NBA

Gary Payton Took His Epic Trash Talk Too Far When He Threatened to Pull a Gun on His Own Teammate and Kill His Family

Gary Payton didn’t back down to anyone in the NBA when it came to trash talk, not even Michael Jordan. He might’ve been one of the smallest players on the court most of the time, but he was always the loudest and most brash competitor on the floor.

For the most part, Payton’s relentless competitiveness gave his team a much-needed edge. But sometimes his temper boiled over the top and he wound up taking his trash talk too far. In one particular instance, Payton actually threatened to pull a gun on his own teammate and kill his family. Yes, you read that right.

Gary Payton was the NBA’s king of trash talk

Gary Payton is one of the greatest trash talkers in NBA history, but he took it way too far when he threatened to kill his teammate's family.
Gary Payton of the Seattle Supersonics looks over his shoulder during an NBA game against the Los Angeles Lakers | Matt A. Brown/Icon Sportswire via Getty Images

RELATED: Shaquille O’Neal Loaned a 4-Time NBA Champion $70,000 and Didn’t Ask For It Back

When fans think back on Gary Payton’s NBA career, they remember him as a ferocious defender, an unselfish teammate, and a fearless leader. But what “The Glove” might be remembered for most is his epic trash talk that irritated even the most even-keeled players in the NBA throughout the 1990s and 2000s.

Payton could get under nearly anyone’s skin on the court. He even believed he was successful in defending Michael Jordan because of his physical defense and incessant trash talk.

“A lot of people backed down to Mike. I didn’t,” Payton said in Episode 8 of The Last Dance. “I made it a point, I said, tire him out. Tire the f*ck out of him. You just gotta tire him out. And I kept hitting him and banging him and hitting him and banging him, it took a toll on Mike.”

Shockingly, Jordan disagreed.

The tales of Payton’s trash-talking ways are endless. From yelling “Sit down, you smurf” to former Minnesota Timberwolves head coach Sidney Lowe to telling Jamie Feick “Man, you won’t even be in the league next year,” Payton was never afraid to go there.

Payton once threatened to pull a gun on his own teammate and kill his family

RELATED: Larry Bird Could Have Traded for Ray Allen but Tyler Hansbrough Stood in the Way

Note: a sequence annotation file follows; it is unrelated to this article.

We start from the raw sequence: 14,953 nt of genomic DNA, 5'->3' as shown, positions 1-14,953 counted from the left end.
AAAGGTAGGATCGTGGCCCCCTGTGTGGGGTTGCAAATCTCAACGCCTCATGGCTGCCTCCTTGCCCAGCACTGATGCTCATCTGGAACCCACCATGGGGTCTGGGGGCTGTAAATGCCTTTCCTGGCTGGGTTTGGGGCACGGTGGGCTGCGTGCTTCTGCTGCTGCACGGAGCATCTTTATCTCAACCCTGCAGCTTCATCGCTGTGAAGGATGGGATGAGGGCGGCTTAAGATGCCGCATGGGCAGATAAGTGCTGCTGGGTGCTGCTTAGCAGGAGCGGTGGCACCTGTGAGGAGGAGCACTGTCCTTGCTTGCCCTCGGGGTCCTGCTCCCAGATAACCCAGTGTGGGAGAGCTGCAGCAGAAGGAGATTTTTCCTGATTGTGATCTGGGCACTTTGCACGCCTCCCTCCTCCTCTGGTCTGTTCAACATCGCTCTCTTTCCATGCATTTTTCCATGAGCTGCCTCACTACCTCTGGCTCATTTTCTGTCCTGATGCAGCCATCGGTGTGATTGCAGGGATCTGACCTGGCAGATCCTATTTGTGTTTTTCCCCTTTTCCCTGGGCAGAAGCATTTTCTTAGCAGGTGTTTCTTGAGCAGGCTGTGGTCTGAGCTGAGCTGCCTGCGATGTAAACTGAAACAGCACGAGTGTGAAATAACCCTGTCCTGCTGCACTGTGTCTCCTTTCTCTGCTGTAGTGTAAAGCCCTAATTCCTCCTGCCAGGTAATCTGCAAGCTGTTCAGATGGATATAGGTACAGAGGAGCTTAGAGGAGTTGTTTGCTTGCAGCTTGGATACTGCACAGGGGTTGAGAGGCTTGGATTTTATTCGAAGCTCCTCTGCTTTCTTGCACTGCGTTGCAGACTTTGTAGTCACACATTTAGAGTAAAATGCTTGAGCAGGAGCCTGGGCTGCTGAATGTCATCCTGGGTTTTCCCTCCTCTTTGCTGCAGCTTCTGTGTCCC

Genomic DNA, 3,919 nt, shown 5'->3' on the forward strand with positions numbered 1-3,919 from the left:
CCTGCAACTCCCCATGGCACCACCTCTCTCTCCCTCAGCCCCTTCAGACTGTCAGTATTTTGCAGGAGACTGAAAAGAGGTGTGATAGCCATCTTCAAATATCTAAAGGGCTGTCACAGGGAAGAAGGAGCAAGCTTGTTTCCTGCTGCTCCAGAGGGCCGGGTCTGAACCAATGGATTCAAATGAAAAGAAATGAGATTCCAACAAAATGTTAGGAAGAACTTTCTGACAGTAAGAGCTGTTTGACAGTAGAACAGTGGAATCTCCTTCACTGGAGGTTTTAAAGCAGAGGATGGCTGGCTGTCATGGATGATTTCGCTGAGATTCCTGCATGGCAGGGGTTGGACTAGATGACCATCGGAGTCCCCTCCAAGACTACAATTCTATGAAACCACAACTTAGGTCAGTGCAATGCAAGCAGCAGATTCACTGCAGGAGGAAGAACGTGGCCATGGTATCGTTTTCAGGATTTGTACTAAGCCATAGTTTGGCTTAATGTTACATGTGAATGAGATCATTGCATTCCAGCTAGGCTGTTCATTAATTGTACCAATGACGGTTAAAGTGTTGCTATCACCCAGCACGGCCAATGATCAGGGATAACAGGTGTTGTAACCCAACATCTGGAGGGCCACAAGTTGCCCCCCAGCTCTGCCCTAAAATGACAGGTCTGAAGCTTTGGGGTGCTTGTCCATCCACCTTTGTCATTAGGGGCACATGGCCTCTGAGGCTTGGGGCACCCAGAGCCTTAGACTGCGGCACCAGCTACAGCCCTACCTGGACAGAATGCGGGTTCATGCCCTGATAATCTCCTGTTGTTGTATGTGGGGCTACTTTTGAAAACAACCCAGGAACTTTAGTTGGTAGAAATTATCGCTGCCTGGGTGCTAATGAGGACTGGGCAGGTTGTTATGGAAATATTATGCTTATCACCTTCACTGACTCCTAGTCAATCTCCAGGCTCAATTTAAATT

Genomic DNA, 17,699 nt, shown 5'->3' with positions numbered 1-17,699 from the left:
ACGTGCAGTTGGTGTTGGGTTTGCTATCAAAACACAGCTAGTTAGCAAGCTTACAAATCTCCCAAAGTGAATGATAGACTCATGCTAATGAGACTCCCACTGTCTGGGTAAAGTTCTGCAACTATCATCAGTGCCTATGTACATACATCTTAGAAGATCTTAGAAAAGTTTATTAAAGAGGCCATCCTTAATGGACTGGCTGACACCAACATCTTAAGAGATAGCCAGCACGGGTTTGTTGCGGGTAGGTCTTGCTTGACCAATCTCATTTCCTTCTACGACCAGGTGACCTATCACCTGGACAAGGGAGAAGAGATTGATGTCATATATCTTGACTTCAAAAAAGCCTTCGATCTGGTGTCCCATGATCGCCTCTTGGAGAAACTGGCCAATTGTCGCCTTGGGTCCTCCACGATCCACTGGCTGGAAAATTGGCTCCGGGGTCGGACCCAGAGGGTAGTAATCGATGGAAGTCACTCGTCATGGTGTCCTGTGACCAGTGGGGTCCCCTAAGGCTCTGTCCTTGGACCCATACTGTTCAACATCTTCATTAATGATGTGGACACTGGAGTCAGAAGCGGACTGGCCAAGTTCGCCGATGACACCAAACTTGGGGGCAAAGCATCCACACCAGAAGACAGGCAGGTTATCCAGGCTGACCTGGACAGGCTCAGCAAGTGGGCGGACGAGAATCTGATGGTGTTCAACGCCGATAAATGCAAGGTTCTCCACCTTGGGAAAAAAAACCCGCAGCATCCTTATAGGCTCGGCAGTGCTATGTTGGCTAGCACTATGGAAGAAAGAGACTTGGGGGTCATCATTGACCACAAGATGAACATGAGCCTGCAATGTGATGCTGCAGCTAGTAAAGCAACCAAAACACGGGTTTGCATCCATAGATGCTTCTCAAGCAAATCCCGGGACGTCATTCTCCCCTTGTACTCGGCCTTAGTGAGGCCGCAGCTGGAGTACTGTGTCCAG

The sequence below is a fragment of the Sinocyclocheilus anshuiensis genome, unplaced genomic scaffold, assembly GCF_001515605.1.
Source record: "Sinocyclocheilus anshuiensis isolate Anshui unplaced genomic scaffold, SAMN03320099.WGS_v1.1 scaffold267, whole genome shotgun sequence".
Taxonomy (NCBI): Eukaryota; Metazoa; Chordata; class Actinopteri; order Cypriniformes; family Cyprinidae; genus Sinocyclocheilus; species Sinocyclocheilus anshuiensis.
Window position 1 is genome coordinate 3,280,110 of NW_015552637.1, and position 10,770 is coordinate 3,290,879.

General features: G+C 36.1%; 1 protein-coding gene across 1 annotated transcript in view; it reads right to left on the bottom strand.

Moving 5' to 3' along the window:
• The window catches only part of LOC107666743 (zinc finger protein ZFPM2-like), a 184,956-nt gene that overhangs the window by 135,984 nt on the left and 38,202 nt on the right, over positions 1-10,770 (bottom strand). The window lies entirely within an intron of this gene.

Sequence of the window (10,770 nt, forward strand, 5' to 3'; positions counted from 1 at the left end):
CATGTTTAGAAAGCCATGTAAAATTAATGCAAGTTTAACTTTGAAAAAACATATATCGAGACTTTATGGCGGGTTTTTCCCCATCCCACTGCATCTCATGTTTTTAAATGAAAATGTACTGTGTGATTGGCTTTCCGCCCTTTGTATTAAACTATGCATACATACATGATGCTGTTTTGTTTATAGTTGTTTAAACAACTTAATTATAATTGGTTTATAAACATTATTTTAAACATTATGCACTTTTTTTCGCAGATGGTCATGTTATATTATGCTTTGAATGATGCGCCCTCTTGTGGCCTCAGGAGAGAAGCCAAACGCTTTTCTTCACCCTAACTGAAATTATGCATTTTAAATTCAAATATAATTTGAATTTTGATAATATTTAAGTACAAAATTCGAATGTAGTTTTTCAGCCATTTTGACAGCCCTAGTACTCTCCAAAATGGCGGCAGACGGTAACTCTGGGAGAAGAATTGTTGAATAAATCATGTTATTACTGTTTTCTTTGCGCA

Most of Payton’s trash talk was harmless and playful. Your mama this, you suck that. Sometimes he would get personal with his jabs, but it was all love once the buzzer sounded.

One time, though, Payton let his temper get the best of him. During a 1993 playoff series against the Denver Nuggets, Payton got into an intense verbal altercation with Seattle SuperSonics teammate, Ricky Pierce. Words quickly turned into threats, and Payton took his trash talk way too far.

George Karl, who was Seattle’s head coach at the time, told the story to the New York Times in 1996.

“I didn’t see the first outbreak, but [Payton] and Ricky Pierce got into some kind of a discussion at halftime of the first Denver game, and they were threatening to get guns,” Karl told the NYT. “The players told me they had guns in their bags. It was, ‘I’ll kill your family.’ It was crazy.”

The funny part? The SuperSonics actually won the game. What could’ve possibly been serious enough that night to warrant threats of that nature?

Payton tried to fight George Karl in the same playoff series

RELATED: Michael Jordan Was Called Overrated By Jalen Rose and Retaliated By Elbowing Him in the Head

Gary Payton was always an angry player, but he was especially irritated during that 1993 playoff series against the Nuggets. After threatening his own teammate and his family with guns, he almost fought his head coach a few days later.

“So, we settled it down and we worked it out and, bam, we come back and lose Game 4, and it’s like a war,” Karl told NYT. “It’s like [Payton]’s taking me on, and I’m ready to get after him, Sam Perkins is ready to get after him, and Gurg is holding everybody back. It’s a war zone.

“He took me on, and I got up, and Gurg had to step in. It’s just a different type of mentality. Players and coaches don’t do this. I’ve fought players before, but those were guys that should be fought — but not your best player. You never take on your best player.”